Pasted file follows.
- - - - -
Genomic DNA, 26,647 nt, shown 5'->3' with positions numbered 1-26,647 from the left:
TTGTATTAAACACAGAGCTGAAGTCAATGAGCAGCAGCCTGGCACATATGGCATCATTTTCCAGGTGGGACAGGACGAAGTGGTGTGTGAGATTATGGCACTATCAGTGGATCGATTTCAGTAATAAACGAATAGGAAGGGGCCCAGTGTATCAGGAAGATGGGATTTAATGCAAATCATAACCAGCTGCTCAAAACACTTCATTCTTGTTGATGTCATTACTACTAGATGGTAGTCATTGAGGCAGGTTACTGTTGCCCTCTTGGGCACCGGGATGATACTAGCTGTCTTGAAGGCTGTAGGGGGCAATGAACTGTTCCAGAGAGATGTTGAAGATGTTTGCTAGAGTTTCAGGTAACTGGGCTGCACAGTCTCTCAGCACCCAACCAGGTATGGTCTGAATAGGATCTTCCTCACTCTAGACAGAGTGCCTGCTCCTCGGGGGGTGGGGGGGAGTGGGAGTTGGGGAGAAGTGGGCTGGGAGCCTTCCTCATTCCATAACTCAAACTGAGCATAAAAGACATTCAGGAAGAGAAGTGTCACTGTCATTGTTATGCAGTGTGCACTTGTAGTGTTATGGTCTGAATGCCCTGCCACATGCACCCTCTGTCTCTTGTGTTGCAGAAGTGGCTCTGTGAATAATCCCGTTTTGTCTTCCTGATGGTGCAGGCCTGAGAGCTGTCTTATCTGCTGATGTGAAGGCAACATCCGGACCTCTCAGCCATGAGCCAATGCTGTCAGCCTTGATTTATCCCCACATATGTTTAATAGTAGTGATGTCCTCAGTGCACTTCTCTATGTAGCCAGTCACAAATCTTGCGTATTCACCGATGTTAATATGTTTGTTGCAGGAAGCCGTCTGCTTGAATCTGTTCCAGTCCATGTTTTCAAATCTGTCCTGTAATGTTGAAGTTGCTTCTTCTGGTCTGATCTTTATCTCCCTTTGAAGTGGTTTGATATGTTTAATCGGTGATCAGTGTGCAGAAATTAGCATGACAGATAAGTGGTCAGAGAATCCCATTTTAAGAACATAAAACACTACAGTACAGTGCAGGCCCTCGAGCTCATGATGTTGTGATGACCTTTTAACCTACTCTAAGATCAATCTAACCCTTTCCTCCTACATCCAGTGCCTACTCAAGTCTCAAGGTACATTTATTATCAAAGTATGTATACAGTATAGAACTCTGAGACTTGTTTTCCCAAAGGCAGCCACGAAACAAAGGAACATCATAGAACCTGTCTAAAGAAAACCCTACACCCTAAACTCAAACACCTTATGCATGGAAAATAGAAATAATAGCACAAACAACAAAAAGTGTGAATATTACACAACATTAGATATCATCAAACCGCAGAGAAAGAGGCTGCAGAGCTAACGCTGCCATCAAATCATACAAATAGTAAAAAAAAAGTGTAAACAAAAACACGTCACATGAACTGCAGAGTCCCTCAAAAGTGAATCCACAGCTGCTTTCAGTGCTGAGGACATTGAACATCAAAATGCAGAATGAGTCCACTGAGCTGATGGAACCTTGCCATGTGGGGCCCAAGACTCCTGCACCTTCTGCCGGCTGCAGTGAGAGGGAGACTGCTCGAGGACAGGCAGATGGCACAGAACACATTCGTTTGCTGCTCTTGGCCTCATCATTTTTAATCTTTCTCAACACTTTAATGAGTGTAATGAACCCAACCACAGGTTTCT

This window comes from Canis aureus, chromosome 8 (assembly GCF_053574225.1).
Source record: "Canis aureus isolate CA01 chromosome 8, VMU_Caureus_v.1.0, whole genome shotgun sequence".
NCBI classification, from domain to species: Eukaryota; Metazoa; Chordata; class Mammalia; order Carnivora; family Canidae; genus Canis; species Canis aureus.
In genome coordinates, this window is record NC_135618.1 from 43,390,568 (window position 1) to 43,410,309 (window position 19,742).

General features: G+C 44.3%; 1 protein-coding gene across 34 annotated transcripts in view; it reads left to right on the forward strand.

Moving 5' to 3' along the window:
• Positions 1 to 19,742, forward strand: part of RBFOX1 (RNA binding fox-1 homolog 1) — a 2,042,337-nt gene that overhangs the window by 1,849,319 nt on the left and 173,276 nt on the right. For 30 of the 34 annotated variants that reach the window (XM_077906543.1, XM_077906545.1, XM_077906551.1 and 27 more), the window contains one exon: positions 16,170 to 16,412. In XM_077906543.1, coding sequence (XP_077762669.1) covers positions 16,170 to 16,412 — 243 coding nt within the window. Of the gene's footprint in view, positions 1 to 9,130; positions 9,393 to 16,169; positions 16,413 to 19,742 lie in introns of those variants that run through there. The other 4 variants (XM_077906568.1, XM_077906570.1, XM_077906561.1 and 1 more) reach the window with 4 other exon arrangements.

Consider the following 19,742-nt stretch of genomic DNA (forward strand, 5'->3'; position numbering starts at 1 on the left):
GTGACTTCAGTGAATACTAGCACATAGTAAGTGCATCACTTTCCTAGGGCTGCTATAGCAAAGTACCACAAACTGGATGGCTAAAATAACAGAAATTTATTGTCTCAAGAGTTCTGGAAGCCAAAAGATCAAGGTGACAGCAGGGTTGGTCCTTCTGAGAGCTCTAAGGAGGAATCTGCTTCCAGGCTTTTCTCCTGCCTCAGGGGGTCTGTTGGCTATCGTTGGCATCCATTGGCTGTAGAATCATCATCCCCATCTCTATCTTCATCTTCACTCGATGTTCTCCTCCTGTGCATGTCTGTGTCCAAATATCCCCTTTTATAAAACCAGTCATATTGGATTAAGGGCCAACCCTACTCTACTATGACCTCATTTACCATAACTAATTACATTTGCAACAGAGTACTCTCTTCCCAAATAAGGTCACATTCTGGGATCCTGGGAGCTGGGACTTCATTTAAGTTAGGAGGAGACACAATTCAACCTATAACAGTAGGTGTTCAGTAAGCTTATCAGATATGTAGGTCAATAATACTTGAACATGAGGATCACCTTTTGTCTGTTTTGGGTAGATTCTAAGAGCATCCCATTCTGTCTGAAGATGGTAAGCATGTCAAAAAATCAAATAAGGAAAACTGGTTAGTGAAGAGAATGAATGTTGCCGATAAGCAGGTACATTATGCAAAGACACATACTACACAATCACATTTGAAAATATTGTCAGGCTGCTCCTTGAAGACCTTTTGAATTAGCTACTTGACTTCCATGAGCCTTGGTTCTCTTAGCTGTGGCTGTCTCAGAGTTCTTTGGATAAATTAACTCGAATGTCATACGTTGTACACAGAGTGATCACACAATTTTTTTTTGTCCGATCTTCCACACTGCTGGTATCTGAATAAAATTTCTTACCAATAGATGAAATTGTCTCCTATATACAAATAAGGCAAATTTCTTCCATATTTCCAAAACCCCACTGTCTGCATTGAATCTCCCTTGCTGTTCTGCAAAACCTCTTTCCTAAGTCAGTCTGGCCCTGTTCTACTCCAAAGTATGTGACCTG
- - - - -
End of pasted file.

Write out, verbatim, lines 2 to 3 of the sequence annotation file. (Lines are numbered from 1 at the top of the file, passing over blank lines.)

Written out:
TTGTATTAAACACAGAGCTGAAGTCAATGAGCAGCAGCCTGGCACATATGGCATCATTTTCCAGGTGGGACAGGACGAAGTGGTGTGTGAGATTATGGCACTATCAGTGGATCGATTTCAGTAATAAACGAATAGGAAGGGGCCCAGTGTATCAGGAAGATGGGATTTAATGCAAATCATAACCAGCTGCTCAAAACACTTCATTCTTGTTGATGTCATTACTACTAGATGGTAGTCATTGAGGCAGGTTACTGTTGCCCTCTTGGGCACCGGGATGATACTAGCTGTCTTGAAGGCTGTAGGGGGCAATGAACTGTTCCAGAGAGATGTTGAAGATGTTTGCTAGAGTTTCAGGTAACTGGGCTGCACAGTCTCTCAGCACCCAACCAGGTATGGTCTGAATAGGATCTTCCTCACTCTAGACAGAGTGCCTGCTCCTCGGGGGGTGGGGGGGAGTGGGAGTTGGGGAGAAGTGGGCTGGGAGCCTTCCTCATTCCATAACTCAAACTGAGCATAAAAGACATTCAGGAAGAGAAGTGTCACTGTCATTGTTATGCAGTGTGCACTTGTAGTGTTATGGTCTGAATGCCCTGCCACATGCACCCTCTGTCTCTTGTGTTGCAGAAGTGGCTCTGTGAATAATCCCGTTTTGTCTTCCTGATGGTGCAGGCCTGAGAGCTGTCTTATCTGCTGATGTGAAGGCAACATCCGGACCTCTCAGCCATGAGCCAATGCTGTCAGCCTTGATTTATCCCCACATATGTTTAATAGTAGTGATGTCCTCAGTGCACTTCTCTATGTAGCCAGTCACAAATCTTGCGTATTCACCGATGTTAATATGTTTGTTGCAGGAAGCCGTCTGCTTGAATCTGTTCCAGTCCATGTTTTCAAATCTGTCCTGTAATGTTGAAGTTGCTTCTTCTGGTCTGATCTTTATCTCCCTTTGAAGTGGTTTGATATGTTTAATCGGTGATCAGTGTGCAGAAATTAGCATGACAGATAAGTGGTCAGAGAATCCCATTTTAAGAACATAAAACACTACAGTACAGTGCAGGCCCTCGAGCTCATGATGTTGTGATGACCTTTTAACCTACTCTAAGATCAATCTAACCCTTTCCTCCTACATCCAGTGCCTACTCAAGTCTCAAGGTACATTTATTATCAAAGTATGTATACAGTATAGAACTCTGAGACTTGTTTTCCCAAAGGCAGCCACGAAACAAAGGAACATCATAGAACCTGTCTAAAGAAAACCCTACACCCTAAACTCAAACACCTTATGCATGGAAAATAGAAATAATAGCACAAACAACAAAAAGTGTGAATATTACACAACATTAGATATCATCAAACCGCAGAGAAAGAGGCTGCAGAGCTAACGCTGCCATCAAATCATACAAATAGTAAAAAAAAAGTGTAAACAAAAACACGTCACATGAACTGCAGAGTCCCTCAAAAGTGAATCCACAGCTGCTTTCAGTGCTGAGGACATTGAACATCAAAATGCAGAATGAGTCCACTGAGCTGATGGAACCTTGCCATGTGGGGCCCAAGACTCCTGCACCTTCTGCCGGCTGCAGTGAGAGGGAGACTGCTCGAGGACAGGCAGATGGCACAGAACACATTCGTTTGCTGCTCTTGGCCTCATCATTTTTAATCTTTCTCAACACTTTAATGAGTGTAATGAACCCAACCACAGGTTTCT

This window comes from Canis aureus, chromosome 8 (assembly GCF_053574225.1).